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CHAPTER I.: CASES ENUMERATED. - Jeremy Bentham, The Works of Jeremy Bentham, vol. 7 (Rationale of Judicial Evidence Part 2) 
The Works of Jeremy Bentham, published under the Superintendence of his Executor, John Bowring (Edinburgh: William Tait, 1838-1843). 11 vols. Vol. 7.
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In regard to evidence, admission, non-exclusion (it has already been shown,) is the general rule. Evidence is the basis of justice: exclude evidence, you exclude justice.
The propriety of the general rule being so conspicuous—whatever be proposed in the character of an exception, the onas probendi, in respect of the propriety of it, lies upon the proposer of the exception—upon the exclusionist. In the last proceding Book, this task has been performed.
If, as above supposed, in the account stated in the proceding book, the entire list of the cases in which exclusion of evidence can be reconcilable to the ends of justice, is included; in all other cases in and for which it ever has been or can be proposed, it will be improper.
Having done with the cases in which it may be proper, the examination of the cases in which it cannot be proper will occupy the remaining part of this Book.
In technical jargon, the question as between admission, and non-admission, admission and exclusion, is clothed in different language. For admission, competency is the word—for exclusion, incompetency. Not only so, but incompetency finds another synonym, or at least a substitute, such as would not easily have been suspected; and this is credibility. An objection is made to the admission of the witness: a question is to be argued:—The question is now as between competency and credibility; whether the objection goes to the competency of the witness, or only to his credibility:—If, being considered as applying itself to his competency, the objection is deemed well-grounded, exclusion is the consequence: if, as levelled at the same mark, the objection is considered as ill-grounded, as insufficient, admission is the consequence; the witness is to be heard, as if no objection had been adduced.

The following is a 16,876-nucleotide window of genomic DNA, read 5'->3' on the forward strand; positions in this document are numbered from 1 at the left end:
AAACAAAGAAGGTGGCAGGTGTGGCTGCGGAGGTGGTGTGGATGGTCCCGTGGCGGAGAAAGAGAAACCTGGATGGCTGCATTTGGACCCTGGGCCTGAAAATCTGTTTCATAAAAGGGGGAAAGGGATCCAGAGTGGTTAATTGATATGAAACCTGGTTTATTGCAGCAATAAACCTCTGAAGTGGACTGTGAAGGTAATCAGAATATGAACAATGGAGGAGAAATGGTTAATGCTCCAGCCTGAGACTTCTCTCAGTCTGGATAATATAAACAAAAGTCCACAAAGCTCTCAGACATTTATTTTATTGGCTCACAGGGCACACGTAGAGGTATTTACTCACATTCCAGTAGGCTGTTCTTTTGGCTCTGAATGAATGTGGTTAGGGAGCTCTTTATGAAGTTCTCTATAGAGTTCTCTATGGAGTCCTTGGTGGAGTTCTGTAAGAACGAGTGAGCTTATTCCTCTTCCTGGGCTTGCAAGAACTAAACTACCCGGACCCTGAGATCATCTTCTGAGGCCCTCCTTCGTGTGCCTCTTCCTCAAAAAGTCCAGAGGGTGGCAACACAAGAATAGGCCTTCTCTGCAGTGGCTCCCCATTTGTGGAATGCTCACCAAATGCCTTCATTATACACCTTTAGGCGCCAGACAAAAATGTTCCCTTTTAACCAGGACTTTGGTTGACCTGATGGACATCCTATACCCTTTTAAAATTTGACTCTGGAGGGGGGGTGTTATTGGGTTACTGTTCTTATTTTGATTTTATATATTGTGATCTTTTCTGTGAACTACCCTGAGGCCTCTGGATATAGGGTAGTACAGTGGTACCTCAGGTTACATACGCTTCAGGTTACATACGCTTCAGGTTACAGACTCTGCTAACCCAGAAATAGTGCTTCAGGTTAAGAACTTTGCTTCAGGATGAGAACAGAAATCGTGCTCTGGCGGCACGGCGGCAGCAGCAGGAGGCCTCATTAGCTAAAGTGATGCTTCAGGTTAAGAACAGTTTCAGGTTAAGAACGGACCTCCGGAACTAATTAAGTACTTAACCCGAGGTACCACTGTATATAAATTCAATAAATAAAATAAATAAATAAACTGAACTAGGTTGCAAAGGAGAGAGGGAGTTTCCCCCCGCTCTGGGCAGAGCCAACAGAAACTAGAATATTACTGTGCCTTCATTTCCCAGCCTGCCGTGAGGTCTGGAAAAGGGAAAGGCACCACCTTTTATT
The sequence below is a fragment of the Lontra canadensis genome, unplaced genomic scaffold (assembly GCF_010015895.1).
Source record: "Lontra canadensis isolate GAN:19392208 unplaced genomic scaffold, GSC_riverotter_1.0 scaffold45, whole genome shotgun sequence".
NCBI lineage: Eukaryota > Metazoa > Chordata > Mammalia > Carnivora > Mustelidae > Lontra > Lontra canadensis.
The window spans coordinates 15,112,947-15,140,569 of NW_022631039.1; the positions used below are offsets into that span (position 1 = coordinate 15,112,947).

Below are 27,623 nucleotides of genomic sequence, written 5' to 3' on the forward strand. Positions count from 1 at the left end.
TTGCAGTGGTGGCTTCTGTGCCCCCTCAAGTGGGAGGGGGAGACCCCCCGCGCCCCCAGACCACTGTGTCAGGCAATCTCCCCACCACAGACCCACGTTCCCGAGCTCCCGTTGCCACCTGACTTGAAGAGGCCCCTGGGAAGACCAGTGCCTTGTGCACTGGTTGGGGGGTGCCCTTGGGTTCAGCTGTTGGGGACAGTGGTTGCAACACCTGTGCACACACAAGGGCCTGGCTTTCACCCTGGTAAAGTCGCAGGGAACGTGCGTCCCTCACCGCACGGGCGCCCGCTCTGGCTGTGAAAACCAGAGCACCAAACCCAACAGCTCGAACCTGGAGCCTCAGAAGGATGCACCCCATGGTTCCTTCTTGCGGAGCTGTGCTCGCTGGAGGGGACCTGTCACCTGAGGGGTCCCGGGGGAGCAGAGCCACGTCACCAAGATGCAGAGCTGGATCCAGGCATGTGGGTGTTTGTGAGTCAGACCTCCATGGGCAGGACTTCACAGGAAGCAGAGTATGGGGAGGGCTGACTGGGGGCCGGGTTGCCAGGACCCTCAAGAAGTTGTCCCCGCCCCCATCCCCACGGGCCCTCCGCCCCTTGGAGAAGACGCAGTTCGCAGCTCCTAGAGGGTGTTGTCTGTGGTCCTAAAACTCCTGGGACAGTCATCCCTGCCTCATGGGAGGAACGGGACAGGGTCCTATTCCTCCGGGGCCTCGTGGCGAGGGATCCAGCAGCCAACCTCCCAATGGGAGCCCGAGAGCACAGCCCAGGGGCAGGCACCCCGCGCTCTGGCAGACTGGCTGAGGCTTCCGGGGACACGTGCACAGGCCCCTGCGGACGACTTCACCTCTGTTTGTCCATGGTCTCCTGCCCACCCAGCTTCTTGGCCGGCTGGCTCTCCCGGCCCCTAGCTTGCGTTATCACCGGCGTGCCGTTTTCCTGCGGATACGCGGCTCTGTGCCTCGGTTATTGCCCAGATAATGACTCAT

Objections to the competency being objections the effect of which is to operate the exclusion of the witness altogether; and objections to his credit having no such effect; it might seem that the latter class of objections have no effect at all but that is not the case. The objection itself, being the allegation of a matter of fact, must be made good by evidence. If an objection is not good as an objection either to competency or to credibility, evidence in proof of the objection is not admitted to be produced. If it be allowed to be good as an objection to competency, the objection is allowed to he produced, and the witness not. If it be good as to credibility, but not as to competency, the witness, and the evidence of the objection to him, are allowed to be produced together.
Those who support the evidence against an objection to its competency, have seldom any unwillingness to have the same objection received in the character of an objection to credibility. Why? Because in this case the objection frequently amounts exactly to nothing at all. How so? Because it is so perfectly frivolous, that, in the scales of common sense (the false scales and weights of common law being put out of the way,) it would not weigh against the evidence to the value of a feather. The objection being good, is it good as against competency? the man is not so much as heard. Does it apply to credibility? he is not the less believed.
In effect, the difference amounts to diametrical opposition: in language, it is presented as but a sort of a hair-breadth difference; so minute, so microscopical, that by a high-seated eye it has happened to it to be over-looked. Like the difference between purport and tenor, it was that sort of difference to which a lawyer (if, with the reputation of a great orator, seated on a high and commanding station—in a word, a Mansfield) might, without shame, confess himself to have been scarcely sensible. In sound, the difference is like the famous one between tweedle-dum and tweedle-dee: nor, in effect, is there any greater difference than between justice and injustice—a difference which, to a learned eye, is too minute to have any claim to notice.
In practice, they had been confounded: so happily confounded, that, when a statute had required that a witness or witnesses should be credible, it was a matter of doubt whether credibility was or was not the same as competency. Instead of talking of credibility, speak of inadmissibility, non-admission, or exclusion; instead of competency, speak of admissibility, admission, and non-exclusion; you could then he understood without difficulty: the difficulty would then be in contriving how to misunderstand you. But, well suited as such clearness would have been to the purposes of common sense and common honesty, it would have been proportionably ill suited to the purposes of common law. The absurdity of the arrangement was in some measure hidden from view, by the cloud which hung over the language. Prevented from knowing so much as what it was that was done, non-lawyers were the more effectually prevented from seeing into the irrationality and mischievousness of what was done: and, upon this part of the ground as upon every other, the rubbish thrown up by the lawyers, while working and fighting in the dark, contributed its part to thicken the entrenchment which defends the garrison of the old castle of chicane.